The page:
In Pitt and Beaufort Counties
Presented by Robert A. Moore
EARLY KENNEDYS IN BEAUFORT AND PITT COUNTIES
John Kennedy arrived in Beaufort County North Carolina from
Virginia sometime prior to 1750 as indicated by the article
about his home Creekmere. Other early references to John
Kennedy occurred in the 1755 list of North Carolina Taxpayers
in Beaufort County, in 1762 and 1764 in Pitt County, 1779,
1782, 1786 in Beaufort County, and 1786 in Pitt County.(10)
Other early records in 1760 are of "John Kennedy Jr. the son
of John Kennedy and Elizabeth his wife" Listed in the will of
Ann Adams listed in old wills of Beaufort Co. p. 75
Ann Adams Death is recorded in the 1763 Kennedy Family Bible.
John Kennedy is listed in many Land transactions as early as
2 March 1761 and many others (see land transactions listed in
this document). John Kennedy Sr., member of an ancient Scottish
family, was an influential person in the community as indicated
by his representing Beaufort County in the House of Commons in
1779 and in the State Senate in 1791. He also serves as High
Sheriff of Beaufort County from 1788 - 1796. (11) A further
break down of dates indicates that he serves as High Sheriff from
1788 & 1791, 1792 - 1793 and 1795 - 1796. (12) John Kennedy Jr.
served in the North Carolina General Assembly Lower House for the
years 1796, 1800, and 1801.(11)
The ownership of land and slaves was an indication of a man's wealth
and usually his social, as well as economic position.
The first United States Census, taken in 1790, gave the total
population of Beaufort County as 5,462. Of these, 1,632 were slaves.
Over half the taxpayers of the county owned two hundred or more acres
of land. The percentage of those owning one thousand acres or more
was 8.4%. The largest landowner had more than twenty thousand acres.
Ten wealthy men owned 25% of the total number of slaves in the
county. Thomas Respess owned 76; John Gray Blount 74; James
Bonner Sr. 51; William Armstead 33; John Anthony 32; John Kennedy
30; Alley Ellison 30; Frederic Grist 29; John Burns 29 and Cader
Barnes 26.(13) John Kennedy's sons, John Kennedy Jr., William
Kennedy, and Warren Kennedy, were large landholders and also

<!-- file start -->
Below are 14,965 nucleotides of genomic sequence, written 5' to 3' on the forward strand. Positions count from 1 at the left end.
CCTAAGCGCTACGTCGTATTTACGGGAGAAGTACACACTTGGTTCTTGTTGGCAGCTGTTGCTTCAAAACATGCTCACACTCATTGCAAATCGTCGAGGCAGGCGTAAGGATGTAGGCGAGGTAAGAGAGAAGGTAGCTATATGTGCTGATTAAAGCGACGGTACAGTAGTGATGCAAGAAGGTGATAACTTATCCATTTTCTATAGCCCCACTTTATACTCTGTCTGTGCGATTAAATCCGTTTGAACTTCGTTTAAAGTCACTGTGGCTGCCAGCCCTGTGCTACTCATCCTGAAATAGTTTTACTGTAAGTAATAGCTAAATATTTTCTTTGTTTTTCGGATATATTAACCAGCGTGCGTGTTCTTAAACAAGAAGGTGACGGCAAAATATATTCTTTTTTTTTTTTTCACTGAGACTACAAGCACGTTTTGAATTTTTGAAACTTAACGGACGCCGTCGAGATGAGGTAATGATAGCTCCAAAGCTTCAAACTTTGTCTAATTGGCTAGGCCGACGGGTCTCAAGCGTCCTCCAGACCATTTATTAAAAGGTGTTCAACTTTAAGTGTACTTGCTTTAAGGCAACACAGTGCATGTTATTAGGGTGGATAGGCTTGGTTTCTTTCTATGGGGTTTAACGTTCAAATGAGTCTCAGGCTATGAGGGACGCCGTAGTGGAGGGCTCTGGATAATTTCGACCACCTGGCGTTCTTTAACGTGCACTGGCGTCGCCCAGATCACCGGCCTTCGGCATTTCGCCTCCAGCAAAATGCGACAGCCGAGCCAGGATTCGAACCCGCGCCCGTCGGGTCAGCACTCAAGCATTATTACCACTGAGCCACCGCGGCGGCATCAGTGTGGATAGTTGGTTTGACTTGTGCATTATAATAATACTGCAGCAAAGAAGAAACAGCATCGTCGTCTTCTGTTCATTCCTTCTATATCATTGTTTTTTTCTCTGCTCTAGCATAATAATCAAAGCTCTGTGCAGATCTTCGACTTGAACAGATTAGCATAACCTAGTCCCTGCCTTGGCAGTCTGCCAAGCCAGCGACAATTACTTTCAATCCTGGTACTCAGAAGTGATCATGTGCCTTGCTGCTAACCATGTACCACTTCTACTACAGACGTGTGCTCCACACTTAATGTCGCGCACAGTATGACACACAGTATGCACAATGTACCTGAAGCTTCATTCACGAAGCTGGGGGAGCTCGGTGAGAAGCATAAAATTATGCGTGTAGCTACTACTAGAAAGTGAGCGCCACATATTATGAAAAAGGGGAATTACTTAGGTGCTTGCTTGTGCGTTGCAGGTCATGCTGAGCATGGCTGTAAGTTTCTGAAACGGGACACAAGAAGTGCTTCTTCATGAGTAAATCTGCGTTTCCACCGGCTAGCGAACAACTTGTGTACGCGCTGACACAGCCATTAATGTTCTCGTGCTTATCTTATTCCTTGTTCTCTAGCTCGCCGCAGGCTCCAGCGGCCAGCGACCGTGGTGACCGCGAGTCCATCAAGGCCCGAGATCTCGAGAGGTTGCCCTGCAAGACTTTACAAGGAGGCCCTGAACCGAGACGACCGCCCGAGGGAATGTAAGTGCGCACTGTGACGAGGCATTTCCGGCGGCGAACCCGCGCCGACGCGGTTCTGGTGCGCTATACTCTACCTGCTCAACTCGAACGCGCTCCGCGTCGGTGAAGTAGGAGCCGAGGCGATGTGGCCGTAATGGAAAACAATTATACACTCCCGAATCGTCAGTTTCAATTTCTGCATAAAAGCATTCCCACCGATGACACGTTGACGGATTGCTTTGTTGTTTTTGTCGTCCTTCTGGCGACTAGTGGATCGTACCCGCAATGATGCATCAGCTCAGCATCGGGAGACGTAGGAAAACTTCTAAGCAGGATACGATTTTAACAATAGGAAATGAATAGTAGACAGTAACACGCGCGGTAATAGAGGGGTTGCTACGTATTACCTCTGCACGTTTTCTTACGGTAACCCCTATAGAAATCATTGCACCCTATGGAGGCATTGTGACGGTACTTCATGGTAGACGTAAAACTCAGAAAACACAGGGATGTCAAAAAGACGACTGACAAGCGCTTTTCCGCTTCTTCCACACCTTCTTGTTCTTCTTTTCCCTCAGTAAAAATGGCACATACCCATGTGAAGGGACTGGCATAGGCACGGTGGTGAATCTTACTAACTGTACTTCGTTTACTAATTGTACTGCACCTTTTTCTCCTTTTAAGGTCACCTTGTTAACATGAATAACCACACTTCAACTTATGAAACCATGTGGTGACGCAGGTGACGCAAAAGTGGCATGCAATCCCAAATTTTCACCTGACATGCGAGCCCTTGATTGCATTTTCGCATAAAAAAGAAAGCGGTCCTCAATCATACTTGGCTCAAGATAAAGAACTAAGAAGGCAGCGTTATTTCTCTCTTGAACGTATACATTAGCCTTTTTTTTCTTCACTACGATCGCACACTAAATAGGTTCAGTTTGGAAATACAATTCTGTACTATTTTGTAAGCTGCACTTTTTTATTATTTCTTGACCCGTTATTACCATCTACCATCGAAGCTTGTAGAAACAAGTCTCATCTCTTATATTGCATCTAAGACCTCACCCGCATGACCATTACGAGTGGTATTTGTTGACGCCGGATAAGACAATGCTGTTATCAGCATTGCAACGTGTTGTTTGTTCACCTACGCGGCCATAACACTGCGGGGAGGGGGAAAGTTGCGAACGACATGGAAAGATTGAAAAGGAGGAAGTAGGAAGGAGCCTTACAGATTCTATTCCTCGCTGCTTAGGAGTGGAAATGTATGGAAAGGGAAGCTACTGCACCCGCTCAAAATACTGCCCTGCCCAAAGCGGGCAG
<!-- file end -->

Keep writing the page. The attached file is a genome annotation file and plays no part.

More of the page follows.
prominent men in the community.
John Kennedy Jr. and William Kennedy were leaders in the community
in establishment of the school system in Washington.(13) William
Kennedy a graduate of the University of Pennsylvania in 1782 returned
to North Carolina and was admitted to the bar, and began to practice
law in Pitt County. William Kennedy was the first to represent the
First Congressional District in 1803-1805, again in 1809-1811, and in
1812-1815. William Kennedy retired to his estate in Beaufort
County. He owned large tracts in the Broad Creek District, on
Bear Creek and Pamlico River, as well maintaining his principal
seat on a plantation above the town of Washington. He also owned
Mills. He made his will on September 20, 1833 leaving a large
estate in land, personal property, and over 30 slaves to his three
children Frances, Sophrorisba, and William L. Kennedy (William L.
Kennedy served in the N.C. Assembly Lower House in 1833.)(14)(16).
He Died on October 11, 1834 and was buried in the Kennedy Burying
Ground near Washington. William Kennedy was a gentleman of
integrity, charter, and forceful presence in the political arena
of Beaufort County and in the United States Congress. His
Congressional record speaks well for his abilities and his
responsibility to the citizens of Beaufort County.(14)
Creekmere, on Tranters Creek about two miles from Washington, was
built by Colonel Kennedy in 1750. This home was the social center
of refined hospitality. The ends of the house are of brick while
the front and back are of wood. The interior was very elegant in
its day and though marred by abuse and time, the living room is a
fine example of the panel work and wainscoting of that period.
In the bedrooms upstairs there are little corner fireplaces not
larger than 12 inches wide. Allen Grist bought this place from
Kennedy and lived there during the winter months and ran a large
His main dwelling was on the top of the hill about a mile away,
where S.M. Lee now lives. Creekmere is now owned by Mrs. Mary
Hackett, a daughter of General Grimes, who purchased it after the
war. (15 )
11. WASHINGTON AND THE PAMLICO Ursula F. Loy and Pauline M. Worthy Editors.
Washington - Beaufort County Bicentennial Commission. p401.
12. BEAUFORT COUNTY TWO CENTRIES OF ITS HISTORY. C. Wingate Reed; p 168.
13. BEAUFORT COUNTY TWO CENTRIES OF ITS HISTORY. C. Wingate Reed; p 224.
14. WASHINGTON AND THE PAMLICO Ursula F. Loy and Pauline M. Worthy Editors.
Washington - Beaufort County Bicentennial Commission. p402.
15. "Interesting Old Places Near Washington Include Mill Creek Plantation,
Others" Washington Daily News; August 17, 1951 p.2.
16. BEAUFORT COUNTY TWO CENTRIES OF ITS HISTORY. C. Wingate Reed; p 216 & 219.
Kennedy Family Bible Transcription
Kennedy Family Cemetery
Moore/Kennedy Family Site by Bob Moore
Visit NCROOTS.COM for more NC genealogy.
Very useful Data Links for NC
Beaufort County -- Genealogy
© Diane Mason